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Alice Munro, Nobel literature winner, dead at 92

The Canadian author won the Nobel Prize in Literature in 2013.
Alice Munro.
Alice Munro became known as one of history's most honored short story writers.Chad Hipolito/The Canadian Press / AP
/ Source: AP (Associated Press)

Nobel laureate Alice Munro, the Canadian literary giant who became one of the world’s most esteemed contemporary authors and one of history’s most honored short story writers, has died at age 92.

A spokesperson for her publisher confirmed the death of Munro, winner of the Nobel literary prize in 2013, but did not immediately provide further details. Munro had been in frail health for years and often spoke of retirement, a decision that proved final after the author’s 2012 collection, “Dear Life.”

Often ranked with Anton Chekhov, John Cheever and a handful of other short story writers, Munro achieved stature rare for an art form traditionally placed beneath the novel. She was the first lifelong Canadian to win the Nobel and the first recipient cited exclusively for short fiction. Echoing the judgment of so many before, the Swedish academy pronounced her a “master of the contemporary short story” who could “accommodate the entire epic complexity of the novel in just a few short pages.”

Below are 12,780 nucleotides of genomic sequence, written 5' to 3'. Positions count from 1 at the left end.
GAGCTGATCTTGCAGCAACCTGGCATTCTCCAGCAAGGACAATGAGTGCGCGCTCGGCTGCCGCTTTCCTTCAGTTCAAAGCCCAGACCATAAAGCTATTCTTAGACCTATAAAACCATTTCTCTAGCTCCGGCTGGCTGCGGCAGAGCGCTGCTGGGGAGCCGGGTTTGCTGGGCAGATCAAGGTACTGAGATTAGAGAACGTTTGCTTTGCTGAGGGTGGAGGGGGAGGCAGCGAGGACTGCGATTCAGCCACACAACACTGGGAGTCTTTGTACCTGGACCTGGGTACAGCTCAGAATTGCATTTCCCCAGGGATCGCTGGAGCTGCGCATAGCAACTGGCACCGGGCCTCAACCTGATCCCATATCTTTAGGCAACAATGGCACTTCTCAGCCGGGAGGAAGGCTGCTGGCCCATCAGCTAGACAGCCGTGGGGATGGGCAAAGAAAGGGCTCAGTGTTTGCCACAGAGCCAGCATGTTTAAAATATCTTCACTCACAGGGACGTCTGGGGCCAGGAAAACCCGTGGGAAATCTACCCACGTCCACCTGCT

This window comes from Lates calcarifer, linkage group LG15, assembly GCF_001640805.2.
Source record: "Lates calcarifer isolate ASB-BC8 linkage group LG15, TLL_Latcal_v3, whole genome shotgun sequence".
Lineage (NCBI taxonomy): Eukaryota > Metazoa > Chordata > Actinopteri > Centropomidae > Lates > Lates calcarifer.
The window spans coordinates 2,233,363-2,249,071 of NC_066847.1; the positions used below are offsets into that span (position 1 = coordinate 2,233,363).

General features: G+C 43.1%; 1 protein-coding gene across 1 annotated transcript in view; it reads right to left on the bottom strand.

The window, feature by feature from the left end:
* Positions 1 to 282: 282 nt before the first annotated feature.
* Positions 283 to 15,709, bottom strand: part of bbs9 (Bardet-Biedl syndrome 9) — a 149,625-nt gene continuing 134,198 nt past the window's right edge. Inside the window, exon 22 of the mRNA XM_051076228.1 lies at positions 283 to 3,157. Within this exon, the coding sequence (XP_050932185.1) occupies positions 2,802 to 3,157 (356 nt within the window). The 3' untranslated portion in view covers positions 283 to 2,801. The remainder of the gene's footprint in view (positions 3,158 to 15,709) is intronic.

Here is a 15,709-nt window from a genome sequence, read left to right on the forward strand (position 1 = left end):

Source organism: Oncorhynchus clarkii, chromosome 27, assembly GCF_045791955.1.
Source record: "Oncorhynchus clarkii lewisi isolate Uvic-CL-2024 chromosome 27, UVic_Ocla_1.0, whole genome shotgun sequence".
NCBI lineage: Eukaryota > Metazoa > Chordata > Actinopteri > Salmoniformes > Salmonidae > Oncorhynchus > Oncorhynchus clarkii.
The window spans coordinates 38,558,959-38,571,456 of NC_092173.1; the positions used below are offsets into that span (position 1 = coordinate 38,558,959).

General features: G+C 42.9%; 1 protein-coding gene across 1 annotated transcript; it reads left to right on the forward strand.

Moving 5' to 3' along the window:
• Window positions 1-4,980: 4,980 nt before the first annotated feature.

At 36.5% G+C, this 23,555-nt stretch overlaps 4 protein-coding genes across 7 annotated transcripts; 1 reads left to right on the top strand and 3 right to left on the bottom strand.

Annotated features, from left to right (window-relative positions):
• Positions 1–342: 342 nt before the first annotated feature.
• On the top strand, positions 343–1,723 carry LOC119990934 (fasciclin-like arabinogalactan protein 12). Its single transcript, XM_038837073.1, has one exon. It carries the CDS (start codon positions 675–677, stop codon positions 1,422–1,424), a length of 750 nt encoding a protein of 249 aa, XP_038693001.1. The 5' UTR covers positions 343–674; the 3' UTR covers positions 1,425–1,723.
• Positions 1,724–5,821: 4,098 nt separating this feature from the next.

Munro, little known beyond Canada until her late 30s, also became one of the few short story writers to enjoy ongoing commercial success. Sales in North America alone exceeded 1 million copies and the Nobel announcement raised “Dear Life” to the high end of The New York Times’ bestseller list for paperback fiction. Other popular books included “Too Much Happiness,” “The View from Castle Rock” and “The Love of a Good Woman.”

Over a half century of writing, Munro perfected one of the greatest tricks of any art form: illuminating the universal through the particular, creating stories set around Canada that appealed to readers far away. She produced no single definitive work, but dozens of classics that were showcases of wisdom, technique and talent — her inspired plot twists and artful shifts of time and perspective; her subtle, sometimes cutting humor; her summation of lives in broad dimension and fine detail; her insights into people across age or background, her genius for sketching a character, like the adulterous woman introduced as “short, cushiony, dark-eyed, effusive. A stranger to irony.”

Her best known fiction included “The Beggar’s Maid,” a courtship between an insecure young woman and an officious rich boy who becomes her husband; “Corrie,” in which a wealthy young woman has an affair with an architect “equipped with a wife and young family”; and “The Moons of Jupiter,” about a middle-aged writer who visits her ailing father in a Toronto hospital and shares memories of different parts of their lives.

“I think any life can be interesting,” Munro said during a 2013 post-prize interview for the Nobel Foundation. “I think any surroundings can be interesting.”